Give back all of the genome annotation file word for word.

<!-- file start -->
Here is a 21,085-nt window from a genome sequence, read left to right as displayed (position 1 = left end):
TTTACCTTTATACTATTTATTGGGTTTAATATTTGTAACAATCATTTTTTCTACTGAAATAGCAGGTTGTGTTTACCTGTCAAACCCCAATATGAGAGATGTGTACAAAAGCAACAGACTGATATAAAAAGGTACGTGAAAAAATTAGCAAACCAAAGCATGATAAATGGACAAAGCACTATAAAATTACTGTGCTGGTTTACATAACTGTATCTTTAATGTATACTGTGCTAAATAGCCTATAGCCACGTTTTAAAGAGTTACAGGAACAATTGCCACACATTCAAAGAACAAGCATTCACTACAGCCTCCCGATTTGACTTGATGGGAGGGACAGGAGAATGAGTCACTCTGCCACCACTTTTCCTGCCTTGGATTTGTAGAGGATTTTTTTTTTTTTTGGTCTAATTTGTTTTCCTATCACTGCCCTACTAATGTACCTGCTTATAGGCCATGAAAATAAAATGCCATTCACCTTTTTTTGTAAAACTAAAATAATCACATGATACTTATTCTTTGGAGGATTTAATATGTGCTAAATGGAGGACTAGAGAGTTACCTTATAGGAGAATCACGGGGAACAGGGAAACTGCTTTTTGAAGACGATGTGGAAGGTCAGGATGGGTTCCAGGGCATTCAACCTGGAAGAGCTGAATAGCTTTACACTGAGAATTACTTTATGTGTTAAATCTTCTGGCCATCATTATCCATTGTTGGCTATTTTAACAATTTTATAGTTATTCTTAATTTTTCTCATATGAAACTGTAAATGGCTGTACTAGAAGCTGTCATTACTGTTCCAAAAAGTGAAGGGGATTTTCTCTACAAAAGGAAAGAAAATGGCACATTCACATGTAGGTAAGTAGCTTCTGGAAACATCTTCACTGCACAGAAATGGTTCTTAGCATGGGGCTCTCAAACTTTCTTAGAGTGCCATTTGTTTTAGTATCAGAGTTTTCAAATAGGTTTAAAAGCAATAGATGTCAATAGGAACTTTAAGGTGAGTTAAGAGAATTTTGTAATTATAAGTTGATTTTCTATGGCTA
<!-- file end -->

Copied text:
Here is a 21,085-nt window from a genome sequence, read left to right as displayed (position 1 = left end):
TTTACCTTTATACTATTTATTGGGTTTAATATTTGTAACAATCATTTTTTCTACTGAAATAGCAGGTTGTGTTTACCTGTCAAACCCCAATATGAGAGATGTGTACAAAAGCAACAGACTGATATAAAAAGGTACGTGAAAAAATTAGCAAACCAAAGCATGATAAATGGACAAAGCACTATAAAATTACTGTGCTGGTTTACATAACTGTATCTTTAATGTATACTGTGCTAAATAGCCTATAGCCACGTTTTAAAGAGTTACAGGAACAATTGCCACACATTCAAAGAACAAGCATTCACTACAGCCTCCCGATTTGACTTGATGGGAGGGACAGGAGAATGAGTCACTCTGCCACCACTTTTCCTGCCTTGGATTTGTAGAGGATTTTTTTTTTTTTTGGTCTAATTTGTTTTCCTATCACTGCCCTACTAATGTACCTGCTTATAGGCCATGAAAATAAAATGCCATTCACCTTTTTTTGTAAAACTAAAATAATCACATGATACTTATTCTTTGGAGGATTTAATATGTGCTAAATGGAGGACTAGAGAGTTACCTTATAGGAGAATCACGGGGAACAGGGAAACTGCTTTTTGAAGACGATGTGGAAGGTCAGGATGGGTTCCAGGGCATTCAACCTGGAAGAGCTGAATAGCTTTACACTGAGAATTACTTTATGTGTTAAATCTTCTGGCCATCATTATCCATTGTTGGCTATTTTAACAATTTTATAGTTATTCTTAATTTTTCTCATATGAAACTGTAAATGGCTGTACTAGAAGCTGTCATTACTGTTCCAAAAAGTGAAGGGGATTTTCTCTACAAAAGGAAAGAAAATGGCACATTCACATGTAGGTAAGTAGCTTCTGGAAACATCTTCACTGCACAGAAATGGTTCTTAGCATGGGGCTCTCAAACTTTCTTAGAGTGCCATTTGTTTTAGTATCAGAGTTTTCAAATAGGTTTAAAAGCAATAGATGTCAATAGGAACTTTAAGGTGAGTTAAGAGAATTTTGTAATTATAAGTTGATTTTCTATGGCTA